Skeletons and Non-Fiction Labels

This week we are kicking off our Animals Unit....which means that, among other *amazing* things happening in our room, we get to add the groovin' Bee Gees song to our list of brain breaks! ;)

Our animals unit is all about using non-fiction texts to learn information.  We study non-fiction text features, main idea and detail, informative writing, asking informed questions, and we manage to learn about animals and the human body {from our state's science standards} along the way!  Gotta love literacy-based science integration!

Non-Fiction Text Features: Labels

We talked about two features of non-fiction text: photographs and labels.  We really have been talking about photographs since the beginning of the year, and working on that during guided reading, so this time we focused mostly on labels.

I introduced labels and showed them the label "bubble" that goes with our chart.  Then, I asked them to help us label me.  I had volunteers that labeled my head, leg and hand with sticky notes.  Then, as a quick reinforcing activity, I had them partner up and label each other with 3 sticky notes.  This literally took 10 minutes or less, but they LOVED it!  They were so engaged, really trying to sound out words so they could write the words and label their friend, and they had a BLAST!  Plus, it was a great "learning brain break" since we had been sitting on the carpet and were going to have to sit to read our story some more!

Once we had labeling down, we read the non-fiction book on bones from this **awesome** scholastic series:

It was the perfect book because it's about the skin AND bones.  No, I'm not crazy.  I know we weren't learning about the skin Monday.  But we had just discussed and charted that non-fiction books do not have to be read in order and you don't have to read the whole book.  So, we used the table of contents and found only the parts on bones and skipped the rest!  As we read, I had the kids listen for information from the text that they learned about bones.  They also helped me watch for labels in our text and loved pointing them out to me!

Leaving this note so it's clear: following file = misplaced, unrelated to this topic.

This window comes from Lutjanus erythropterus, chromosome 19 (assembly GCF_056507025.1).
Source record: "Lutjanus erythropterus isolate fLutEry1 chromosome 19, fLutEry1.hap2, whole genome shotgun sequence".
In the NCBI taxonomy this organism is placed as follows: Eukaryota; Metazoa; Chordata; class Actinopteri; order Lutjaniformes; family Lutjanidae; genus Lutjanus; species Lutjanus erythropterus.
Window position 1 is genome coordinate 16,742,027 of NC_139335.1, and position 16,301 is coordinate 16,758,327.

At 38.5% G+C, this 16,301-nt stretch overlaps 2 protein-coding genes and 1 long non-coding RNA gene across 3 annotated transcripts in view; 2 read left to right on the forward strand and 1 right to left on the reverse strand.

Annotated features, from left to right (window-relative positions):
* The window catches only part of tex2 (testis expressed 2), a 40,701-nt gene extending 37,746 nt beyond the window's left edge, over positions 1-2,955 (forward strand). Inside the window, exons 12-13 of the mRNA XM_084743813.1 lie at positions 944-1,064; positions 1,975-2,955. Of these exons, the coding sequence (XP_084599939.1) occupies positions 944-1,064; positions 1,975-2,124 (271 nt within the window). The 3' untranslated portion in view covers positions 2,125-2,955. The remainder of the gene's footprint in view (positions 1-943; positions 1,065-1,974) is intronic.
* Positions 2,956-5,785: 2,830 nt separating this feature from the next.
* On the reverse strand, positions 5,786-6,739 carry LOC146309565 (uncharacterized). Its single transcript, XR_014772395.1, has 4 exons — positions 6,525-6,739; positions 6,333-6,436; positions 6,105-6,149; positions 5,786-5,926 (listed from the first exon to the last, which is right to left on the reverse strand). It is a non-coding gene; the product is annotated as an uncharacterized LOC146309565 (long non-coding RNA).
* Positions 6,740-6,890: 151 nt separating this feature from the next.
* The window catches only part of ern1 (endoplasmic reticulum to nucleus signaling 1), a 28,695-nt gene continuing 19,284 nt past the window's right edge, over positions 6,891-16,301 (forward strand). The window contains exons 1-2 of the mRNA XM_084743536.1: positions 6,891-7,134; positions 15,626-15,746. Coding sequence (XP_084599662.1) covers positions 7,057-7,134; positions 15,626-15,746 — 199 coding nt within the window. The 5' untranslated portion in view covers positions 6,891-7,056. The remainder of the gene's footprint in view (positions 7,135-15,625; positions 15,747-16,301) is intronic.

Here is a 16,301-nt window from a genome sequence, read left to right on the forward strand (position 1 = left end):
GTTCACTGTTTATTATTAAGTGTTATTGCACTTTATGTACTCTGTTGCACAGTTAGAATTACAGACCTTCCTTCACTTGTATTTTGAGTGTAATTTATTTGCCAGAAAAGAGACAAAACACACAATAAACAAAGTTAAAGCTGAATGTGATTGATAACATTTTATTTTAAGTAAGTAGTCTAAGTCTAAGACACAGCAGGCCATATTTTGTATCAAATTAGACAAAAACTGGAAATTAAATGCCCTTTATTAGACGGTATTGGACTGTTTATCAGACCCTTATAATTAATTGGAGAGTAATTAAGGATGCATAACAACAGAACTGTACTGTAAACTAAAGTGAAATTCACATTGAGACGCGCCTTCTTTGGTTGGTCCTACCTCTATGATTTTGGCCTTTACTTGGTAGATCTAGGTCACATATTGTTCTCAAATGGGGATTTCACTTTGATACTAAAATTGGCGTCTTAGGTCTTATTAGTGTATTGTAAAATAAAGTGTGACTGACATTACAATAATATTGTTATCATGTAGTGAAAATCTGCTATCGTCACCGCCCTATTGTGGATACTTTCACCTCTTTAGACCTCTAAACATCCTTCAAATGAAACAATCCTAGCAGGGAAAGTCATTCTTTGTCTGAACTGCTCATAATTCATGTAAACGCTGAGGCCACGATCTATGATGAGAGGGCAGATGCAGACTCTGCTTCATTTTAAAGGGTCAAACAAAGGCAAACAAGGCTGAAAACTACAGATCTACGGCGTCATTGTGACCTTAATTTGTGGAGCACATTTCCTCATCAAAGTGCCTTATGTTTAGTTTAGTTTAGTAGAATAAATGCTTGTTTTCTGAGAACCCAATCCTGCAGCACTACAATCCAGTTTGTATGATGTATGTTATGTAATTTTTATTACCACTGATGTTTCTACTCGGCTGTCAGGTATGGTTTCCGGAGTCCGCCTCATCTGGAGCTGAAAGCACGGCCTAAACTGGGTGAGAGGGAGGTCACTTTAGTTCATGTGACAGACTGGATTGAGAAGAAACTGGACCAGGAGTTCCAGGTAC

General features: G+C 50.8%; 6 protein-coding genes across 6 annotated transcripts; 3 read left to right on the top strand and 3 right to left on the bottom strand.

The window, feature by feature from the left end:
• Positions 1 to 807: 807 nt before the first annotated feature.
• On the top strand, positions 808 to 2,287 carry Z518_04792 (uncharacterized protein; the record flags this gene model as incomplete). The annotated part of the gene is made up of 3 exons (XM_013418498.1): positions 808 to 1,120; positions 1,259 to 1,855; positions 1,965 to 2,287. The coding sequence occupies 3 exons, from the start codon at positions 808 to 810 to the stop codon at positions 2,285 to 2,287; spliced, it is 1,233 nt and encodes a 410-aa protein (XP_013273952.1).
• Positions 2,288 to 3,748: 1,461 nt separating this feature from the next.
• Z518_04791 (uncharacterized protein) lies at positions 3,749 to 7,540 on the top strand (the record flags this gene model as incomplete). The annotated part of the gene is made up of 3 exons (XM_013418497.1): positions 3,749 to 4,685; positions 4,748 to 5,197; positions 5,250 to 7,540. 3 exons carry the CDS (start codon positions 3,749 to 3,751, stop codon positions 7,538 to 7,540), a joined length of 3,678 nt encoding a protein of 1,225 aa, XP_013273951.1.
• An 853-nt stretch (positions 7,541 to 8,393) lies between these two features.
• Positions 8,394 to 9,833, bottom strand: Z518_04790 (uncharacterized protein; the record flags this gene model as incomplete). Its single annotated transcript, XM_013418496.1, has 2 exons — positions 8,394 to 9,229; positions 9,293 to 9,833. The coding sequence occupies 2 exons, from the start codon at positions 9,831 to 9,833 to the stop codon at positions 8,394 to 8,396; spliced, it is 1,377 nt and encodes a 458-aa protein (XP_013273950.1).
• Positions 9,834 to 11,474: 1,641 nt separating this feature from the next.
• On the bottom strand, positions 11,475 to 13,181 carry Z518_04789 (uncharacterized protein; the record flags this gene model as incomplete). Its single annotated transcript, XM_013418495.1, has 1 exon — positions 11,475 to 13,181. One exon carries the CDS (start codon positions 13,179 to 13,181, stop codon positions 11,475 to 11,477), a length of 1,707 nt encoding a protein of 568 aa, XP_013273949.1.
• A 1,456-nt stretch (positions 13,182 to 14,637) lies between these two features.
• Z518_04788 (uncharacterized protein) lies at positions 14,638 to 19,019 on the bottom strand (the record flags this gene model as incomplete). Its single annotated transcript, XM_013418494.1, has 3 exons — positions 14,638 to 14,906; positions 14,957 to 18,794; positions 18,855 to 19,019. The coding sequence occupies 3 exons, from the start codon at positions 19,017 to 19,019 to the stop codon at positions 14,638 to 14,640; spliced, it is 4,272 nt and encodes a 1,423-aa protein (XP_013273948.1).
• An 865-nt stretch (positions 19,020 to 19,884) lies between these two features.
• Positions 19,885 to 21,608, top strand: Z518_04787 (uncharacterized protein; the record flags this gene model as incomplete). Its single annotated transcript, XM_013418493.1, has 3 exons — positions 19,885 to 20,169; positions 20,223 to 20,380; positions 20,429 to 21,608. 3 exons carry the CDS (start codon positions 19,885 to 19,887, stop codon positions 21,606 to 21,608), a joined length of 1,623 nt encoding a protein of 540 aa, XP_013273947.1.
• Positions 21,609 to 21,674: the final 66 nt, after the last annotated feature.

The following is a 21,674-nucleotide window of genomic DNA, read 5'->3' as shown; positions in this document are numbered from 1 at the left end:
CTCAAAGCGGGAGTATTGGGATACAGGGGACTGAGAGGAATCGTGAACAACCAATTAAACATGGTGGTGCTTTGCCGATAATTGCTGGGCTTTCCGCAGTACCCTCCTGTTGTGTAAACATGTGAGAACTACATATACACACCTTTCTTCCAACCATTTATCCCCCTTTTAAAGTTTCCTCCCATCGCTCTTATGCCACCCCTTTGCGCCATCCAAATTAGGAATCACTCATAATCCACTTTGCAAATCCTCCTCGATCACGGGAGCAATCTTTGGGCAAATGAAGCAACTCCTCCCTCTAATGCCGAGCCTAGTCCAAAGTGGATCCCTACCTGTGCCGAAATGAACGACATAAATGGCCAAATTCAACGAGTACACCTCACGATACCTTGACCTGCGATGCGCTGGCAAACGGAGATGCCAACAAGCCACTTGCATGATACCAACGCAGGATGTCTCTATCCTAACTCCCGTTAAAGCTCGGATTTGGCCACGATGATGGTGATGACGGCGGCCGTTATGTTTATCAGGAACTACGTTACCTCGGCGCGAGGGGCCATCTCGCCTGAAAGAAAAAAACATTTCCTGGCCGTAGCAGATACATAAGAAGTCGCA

We stopped after each section and did a think-pair-share on information they learned.  At the beginning of non-fiction, I always have to stress how the information they share must come from the text.  That's a BIG deal in Common Core.  And it's hard sometimes for first graders.  They want to share what they know {or think they know} about the topic. So as each person shared information, I asked, "Did that come from ____'s head or from the text?"  When they answered, "From the text," we had to prove it!  So we turned in the book and read the sentence(s) together that taught us that detail or information.  This has been a huge shift with Common Core over the last few years, but I think it's definitely for the better.  Not only is it a deeper understanding of the text, but it is also very engaging. First graders get very lively when trying to prove something they learned actually came from the text....and this teacher might just be guilty of throwing out the ole, "I think you just made that up.  I don't remember reading about that..."  Gets 'em good.  Every. Time.

Bones Shared Research

Back on track...We charted our research....

Labeling Skeletons

Then, they each assembled their own skeleton and we practiced our labeling skills.  We used words and arrows to label our skeleton.  My favorite bone to label is ribs.  That's because I get to tell my sweet firsties that I have an extra pair of ribs.  Yes, you read that right.  I have 13 pairs of ribs...not 12.  I found this out because of some severe numbing and pain I was having in my arm and fingers.  I had surgery when I was a teenager to remove one of the ribs.  So now, I'm an even weirder person with an odd number of ribs.  Go figure.  They absolutely love that story and year after year, it's one of my favorites to tell!


The rest of this week and next we will continue to research other organs and muscles from our body.  We will be learning about the brain, heart, lungs, stomach, intestines, kidneys and muscles!  And we will be learning about more non-fiction text features along with our content!  I can't wait and the kids are literally on pins and needles too.  This unit is hands down a winner in my classroom every year!
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